For however unvarnished his style we believe that Fumento believes what he writes, and we are pretty sure that whatever he wrote, he meant it. And we are sorry to see any science skeptic shot down, since there are all too few out there. And we appreciate that given the economics of opinion these days, it is generally a hard thing for any writer to work independently as a science anti-alarmist unless they are entertainers of the calibre of Michael Crichton or John Stossel. If they are not, the only patrons they are likely to find are those who directly (like Monsanto) or indirectly (like the Hudson Institute) are attached to a politico-economic agenda. Fumento took money to promulgate views he already believed in.

Certainly to demonstrate our thesis and in support of Fumento’s right to take money from industry without being necessarily compromised we are willing to offer ourselves as a willing subject for a test study. Since Monsanto makes DDT, and that substance as we have said seems to be unjustly blocked from saving millions of children’s lives from malaria, we encourage whoever it is at that company who is writing the checks to send $60,000 our way immediately, in return for our willingness to repeat this opinion if it seems relevant to a topic we are writing about. In other words, exactly what we would do anyway.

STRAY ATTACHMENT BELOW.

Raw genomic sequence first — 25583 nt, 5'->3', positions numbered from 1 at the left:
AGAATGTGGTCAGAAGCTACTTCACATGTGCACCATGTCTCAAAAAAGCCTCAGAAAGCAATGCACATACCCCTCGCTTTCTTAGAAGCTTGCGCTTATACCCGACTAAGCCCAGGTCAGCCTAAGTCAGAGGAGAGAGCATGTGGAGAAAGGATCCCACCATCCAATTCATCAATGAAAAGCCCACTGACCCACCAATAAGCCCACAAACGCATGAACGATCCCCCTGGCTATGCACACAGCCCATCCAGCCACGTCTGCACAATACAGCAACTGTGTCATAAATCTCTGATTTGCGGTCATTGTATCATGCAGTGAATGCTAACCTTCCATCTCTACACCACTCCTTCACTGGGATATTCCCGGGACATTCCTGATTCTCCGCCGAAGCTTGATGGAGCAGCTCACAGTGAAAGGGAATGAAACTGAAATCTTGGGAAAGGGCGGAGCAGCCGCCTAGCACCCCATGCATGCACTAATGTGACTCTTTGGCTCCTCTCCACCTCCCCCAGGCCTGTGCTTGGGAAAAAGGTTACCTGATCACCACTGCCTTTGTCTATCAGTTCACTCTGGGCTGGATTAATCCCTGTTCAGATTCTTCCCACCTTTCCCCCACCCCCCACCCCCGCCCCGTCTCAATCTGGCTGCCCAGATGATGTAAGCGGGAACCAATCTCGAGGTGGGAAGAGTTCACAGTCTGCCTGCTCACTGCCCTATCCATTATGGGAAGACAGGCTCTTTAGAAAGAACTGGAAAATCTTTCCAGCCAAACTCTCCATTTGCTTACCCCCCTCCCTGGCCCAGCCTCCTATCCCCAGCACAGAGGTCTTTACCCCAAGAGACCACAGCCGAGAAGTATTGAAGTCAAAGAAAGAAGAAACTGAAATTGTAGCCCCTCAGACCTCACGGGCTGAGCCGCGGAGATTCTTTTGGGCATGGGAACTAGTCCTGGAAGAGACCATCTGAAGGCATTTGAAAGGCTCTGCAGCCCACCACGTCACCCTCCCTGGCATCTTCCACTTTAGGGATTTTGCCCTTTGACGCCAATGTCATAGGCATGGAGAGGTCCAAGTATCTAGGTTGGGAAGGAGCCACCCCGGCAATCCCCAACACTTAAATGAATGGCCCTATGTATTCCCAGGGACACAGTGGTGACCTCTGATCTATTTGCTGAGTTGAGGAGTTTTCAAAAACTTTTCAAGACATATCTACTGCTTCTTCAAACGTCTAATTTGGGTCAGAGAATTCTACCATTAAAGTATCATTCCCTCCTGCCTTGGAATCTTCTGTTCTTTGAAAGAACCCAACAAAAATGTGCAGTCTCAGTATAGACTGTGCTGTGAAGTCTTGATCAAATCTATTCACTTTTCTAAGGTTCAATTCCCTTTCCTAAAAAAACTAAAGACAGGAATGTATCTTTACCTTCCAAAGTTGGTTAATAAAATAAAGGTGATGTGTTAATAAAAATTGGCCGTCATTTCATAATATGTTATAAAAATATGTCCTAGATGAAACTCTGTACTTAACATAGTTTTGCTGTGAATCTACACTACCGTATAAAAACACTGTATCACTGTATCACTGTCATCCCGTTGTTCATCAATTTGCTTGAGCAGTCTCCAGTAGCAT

What we don’t guarantee to do is to keep it secret, however. Nor do we contract to keep the same opinion if we find out differently. We may even bite the hand that has fed us. Sorry about that, since we came up with the suggestion in the first place. But we aren’t offering to sell our souls, only asking for support because we just happen to want to write in line with their agenda, and we need to feed our family too. And who else is going to pay for what a writer writes, unless he is a crowd pleasing entertainer? Bosses are no different from patrons in demanding work in line with their views, for the most part.

We can imagine that Michael Fumento said something like that to his conscience as he worked for Monsanto. But then, he found he had overlooked one thing. It’s not so much whether you can trust yourself, it’s whether other people who don’t know you can trust you to remain independent of your enabling patron. You can’t trust others to believe you are not influenced, that’s the rub. So you keep it secret, and perhaps soon curse your predicament as you realize you have made yourself a hostage to your friendly corporate sponsor. Then people find out, as they inevitably do, and you are scuttled.